RGV Humane Society exec director resigns amid contract negotiations with Harlingen

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Executive Director Luis Quintanilla at the Rio Grande Valley Humane Society holds a kitten ready for a forever home Thursday, Sept. 21, 2023. (Miguel Roberts | The Brownsville Herald)

HARLINGEN — Luis Quintanilla, the Rio Grande Valley Humane Society’s executive director who helped turn the agency into the region’s first “no-kill” shelter, has resigned as its board members work with city officials to negotiate a new contract.

Quintanilla, who along with animal rights groups expressed concern that the city commission planned to open the Humane Society’s shelter to more euthanasia, did not respond to a message requesting comment Wednesday.

On Facebook, he hailed the Humane Society’s success in becoming a no-kill shelter.

“For nearly four years, I have been fortunate enough to get to know some of the most incredibly compassionate, dedicated, funny and resilient people in my role as executive director of Rio Grande Valley Humane Society,” Quintanilla posted Tuesday. “Together, we have accomplished some great things.”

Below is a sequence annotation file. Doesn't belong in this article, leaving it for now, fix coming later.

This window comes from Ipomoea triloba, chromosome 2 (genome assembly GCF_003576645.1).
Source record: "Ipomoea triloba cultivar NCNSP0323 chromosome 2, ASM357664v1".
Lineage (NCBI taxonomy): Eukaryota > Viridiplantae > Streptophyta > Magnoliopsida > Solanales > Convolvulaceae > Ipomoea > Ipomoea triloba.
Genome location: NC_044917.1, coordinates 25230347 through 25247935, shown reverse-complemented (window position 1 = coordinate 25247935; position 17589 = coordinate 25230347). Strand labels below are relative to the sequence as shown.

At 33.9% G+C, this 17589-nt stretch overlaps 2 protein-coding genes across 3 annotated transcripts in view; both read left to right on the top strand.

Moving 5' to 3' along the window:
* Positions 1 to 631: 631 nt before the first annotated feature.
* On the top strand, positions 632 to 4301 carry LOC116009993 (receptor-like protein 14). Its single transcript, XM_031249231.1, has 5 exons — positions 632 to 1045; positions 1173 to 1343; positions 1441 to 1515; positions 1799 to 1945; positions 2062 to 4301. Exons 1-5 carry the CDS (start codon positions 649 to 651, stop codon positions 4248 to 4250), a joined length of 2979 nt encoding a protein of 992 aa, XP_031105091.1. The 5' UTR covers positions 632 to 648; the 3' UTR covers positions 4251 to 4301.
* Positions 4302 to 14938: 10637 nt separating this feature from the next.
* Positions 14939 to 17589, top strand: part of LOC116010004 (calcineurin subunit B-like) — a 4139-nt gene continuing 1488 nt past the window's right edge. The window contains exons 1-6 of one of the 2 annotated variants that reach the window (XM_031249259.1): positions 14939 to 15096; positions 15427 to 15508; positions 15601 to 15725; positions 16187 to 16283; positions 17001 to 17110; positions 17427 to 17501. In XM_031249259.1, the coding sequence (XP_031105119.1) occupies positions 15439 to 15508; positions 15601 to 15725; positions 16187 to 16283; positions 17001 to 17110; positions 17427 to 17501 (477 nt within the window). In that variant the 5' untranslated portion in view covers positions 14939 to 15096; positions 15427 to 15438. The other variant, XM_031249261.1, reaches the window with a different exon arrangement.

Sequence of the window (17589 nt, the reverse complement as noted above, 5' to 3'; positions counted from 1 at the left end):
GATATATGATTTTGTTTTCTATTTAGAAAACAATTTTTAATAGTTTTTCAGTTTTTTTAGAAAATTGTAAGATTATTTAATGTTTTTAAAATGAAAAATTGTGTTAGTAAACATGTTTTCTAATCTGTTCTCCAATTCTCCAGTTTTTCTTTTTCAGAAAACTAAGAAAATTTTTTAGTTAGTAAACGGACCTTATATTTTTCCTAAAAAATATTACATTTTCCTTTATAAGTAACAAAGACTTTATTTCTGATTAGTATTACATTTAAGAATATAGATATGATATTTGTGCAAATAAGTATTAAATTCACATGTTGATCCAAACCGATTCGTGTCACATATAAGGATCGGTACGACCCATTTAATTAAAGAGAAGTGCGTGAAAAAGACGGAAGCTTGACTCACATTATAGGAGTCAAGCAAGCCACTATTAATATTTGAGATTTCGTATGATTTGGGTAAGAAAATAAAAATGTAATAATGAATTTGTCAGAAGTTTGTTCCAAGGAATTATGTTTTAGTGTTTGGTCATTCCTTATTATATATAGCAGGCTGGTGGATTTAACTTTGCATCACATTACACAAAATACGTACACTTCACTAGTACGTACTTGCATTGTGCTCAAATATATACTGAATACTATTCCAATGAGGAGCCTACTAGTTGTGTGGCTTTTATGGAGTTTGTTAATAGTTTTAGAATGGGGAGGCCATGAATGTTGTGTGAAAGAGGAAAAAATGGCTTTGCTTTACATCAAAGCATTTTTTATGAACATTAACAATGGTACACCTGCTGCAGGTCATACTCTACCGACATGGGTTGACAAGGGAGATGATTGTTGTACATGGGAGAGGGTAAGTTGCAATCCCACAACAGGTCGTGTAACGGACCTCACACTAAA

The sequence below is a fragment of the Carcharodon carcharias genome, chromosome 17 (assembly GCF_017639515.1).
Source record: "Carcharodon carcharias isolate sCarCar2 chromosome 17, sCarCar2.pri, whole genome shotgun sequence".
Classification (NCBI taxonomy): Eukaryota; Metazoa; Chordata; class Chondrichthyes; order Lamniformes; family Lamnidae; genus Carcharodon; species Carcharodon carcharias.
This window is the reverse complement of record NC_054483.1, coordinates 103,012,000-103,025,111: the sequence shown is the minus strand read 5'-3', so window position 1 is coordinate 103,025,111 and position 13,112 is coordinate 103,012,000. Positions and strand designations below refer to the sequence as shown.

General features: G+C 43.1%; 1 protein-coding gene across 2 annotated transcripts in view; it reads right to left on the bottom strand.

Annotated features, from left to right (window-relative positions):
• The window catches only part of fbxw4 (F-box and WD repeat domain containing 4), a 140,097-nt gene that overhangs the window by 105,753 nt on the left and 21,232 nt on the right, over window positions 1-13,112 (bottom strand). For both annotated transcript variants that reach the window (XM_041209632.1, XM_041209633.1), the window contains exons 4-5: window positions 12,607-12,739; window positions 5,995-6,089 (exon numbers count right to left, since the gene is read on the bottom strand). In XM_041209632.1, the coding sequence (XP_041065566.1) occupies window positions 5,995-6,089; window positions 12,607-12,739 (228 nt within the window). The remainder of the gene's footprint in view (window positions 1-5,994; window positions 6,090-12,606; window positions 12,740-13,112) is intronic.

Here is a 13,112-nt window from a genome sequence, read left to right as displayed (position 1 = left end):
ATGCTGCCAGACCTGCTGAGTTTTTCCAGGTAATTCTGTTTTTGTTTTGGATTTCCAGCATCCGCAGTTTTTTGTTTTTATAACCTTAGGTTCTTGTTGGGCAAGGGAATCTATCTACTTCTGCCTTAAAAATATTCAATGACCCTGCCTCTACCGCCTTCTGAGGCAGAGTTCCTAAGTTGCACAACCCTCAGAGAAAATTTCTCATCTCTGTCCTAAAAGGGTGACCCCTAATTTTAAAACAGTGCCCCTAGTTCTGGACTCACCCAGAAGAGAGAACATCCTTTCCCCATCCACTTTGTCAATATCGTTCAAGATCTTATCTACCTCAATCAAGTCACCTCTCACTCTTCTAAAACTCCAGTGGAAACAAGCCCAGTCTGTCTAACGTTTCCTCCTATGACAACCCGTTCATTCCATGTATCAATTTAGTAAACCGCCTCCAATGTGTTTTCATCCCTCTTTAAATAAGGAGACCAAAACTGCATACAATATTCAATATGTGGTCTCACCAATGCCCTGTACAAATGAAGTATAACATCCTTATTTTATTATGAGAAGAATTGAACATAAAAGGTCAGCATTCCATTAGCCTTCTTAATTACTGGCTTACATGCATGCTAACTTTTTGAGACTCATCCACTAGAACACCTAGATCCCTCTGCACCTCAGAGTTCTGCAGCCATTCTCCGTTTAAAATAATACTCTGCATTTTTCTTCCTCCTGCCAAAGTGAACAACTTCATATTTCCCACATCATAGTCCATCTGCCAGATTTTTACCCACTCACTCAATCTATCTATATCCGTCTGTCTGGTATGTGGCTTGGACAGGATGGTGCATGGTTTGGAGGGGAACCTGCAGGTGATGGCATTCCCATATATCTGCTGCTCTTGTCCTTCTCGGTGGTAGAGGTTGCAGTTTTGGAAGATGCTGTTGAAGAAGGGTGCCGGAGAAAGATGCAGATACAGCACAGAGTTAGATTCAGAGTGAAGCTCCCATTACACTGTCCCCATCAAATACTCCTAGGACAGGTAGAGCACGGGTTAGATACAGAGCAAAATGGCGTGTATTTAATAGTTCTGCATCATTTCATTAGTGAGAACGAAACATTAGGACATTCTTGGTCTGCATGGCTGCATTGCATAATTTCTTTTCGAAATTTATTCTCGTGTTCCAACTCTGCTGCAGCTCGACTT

Under his directorship, the agency adopted 7,882 animals, transferred 3,888 animals, returned 2,358 cats to the field, reunited 1,520 pets with their families, placed 5,948 pets in foster homes, conducted 8,783 spay-neuter surgeries and served 15,725 pets through the shelter’s monthly wellness clinic while euthanizing no animals to make room, he stated.

“I owe an immense debt to my board of directors, my staff, our volunteers and our community of adopters, fosters, advocates and donors,” Quintanilla stated. “Each of you played an essential part in the success of RGVHS and thousands of tails are wagging at this very moment because of you.”

“As I prepare for the next chapter in my life, I am left with a profound sense of gratitude and happiness,” he stated. “So many thousands of individuals from all walks of life came together as a community of animal lovers for one purpose — to save homeless animals. A no-kill nation is inevitable — and I am honored to have played a small part in making the Rio Grande Valley a safer place for pets.”